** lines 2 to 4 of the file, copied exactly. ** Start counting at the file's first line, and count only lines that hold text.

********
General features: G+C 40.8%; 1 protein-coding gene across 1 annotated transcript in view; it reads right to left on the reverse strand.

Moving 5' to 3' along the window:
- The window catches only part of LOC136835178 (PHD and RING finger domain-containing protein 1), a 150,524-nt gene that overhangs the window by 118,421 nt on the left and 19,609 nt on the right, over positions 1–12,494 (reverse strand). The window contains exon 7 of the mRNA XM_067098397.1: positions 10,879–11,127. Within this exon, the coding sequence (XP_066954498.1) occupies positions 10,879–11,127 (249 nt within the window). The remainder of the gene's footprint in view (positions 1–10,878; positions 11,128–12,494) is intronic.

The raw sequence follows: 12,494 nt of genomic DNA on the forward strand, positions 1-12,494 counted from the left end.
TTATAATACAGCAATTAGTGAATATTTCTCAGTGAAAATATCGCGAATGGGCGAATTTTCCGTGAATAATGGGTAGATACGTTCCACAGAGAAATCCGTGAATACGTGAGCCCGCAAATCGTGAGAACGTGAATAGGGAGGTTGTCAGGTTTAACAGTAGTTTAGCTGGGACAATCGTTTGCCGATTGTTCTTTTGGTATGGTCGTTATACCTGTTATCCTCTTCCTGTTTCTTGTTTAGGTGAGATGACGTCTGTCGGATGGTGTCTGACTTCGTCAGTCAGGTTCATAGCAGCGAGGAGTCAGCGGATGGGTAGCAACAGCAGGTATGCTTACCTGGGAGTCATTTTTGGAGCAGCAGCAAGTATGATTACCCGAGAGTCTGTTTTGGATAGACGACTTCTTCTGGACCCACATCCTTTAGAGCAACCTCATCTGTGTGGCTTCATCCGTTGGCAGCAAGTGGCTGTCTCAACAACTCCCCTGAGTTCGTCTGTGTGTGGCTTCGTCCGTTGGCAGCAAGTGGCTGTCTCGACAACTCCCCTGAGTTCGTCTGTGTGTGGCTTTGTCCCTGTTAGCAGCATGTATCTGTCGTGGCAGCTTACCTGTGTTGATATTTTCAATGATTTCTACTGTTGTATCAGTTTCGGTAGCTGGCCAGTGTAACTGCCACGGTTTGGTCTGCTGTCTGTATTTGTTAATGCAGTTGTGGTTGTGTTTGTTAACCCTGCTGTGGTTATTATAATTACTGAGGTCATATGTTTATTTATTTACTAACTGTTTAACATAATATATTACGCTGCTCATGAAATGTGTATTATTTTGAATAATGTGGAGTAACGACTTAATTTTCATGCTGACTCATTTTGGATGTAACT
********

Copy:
Moving 5' to 3' along the window:
- The window catches only part of LOC136835178 (PHD and RING finger domain-containing protein 1), a 150,524-nt gene that overhangs the window by 118,421 nt on the left and 19,609 nt on the right, over positions 1–12,494 (reverse strand). The window contains exon 7 of the mRNA XM_067098397.1: positions 10,879–11,127. Within this exon, the coding sequence (XP_066954498.1) occupies positions 10,879–11,127 (249 nt within the window). The remainder of the gene's footprint in view (positions 1–10,878; positions 11,128–12,494) is intronic.

The raw sequence follows: 12,494 nt of genomic DNA on the forward strand, positions 1-12,494 counted from the left end.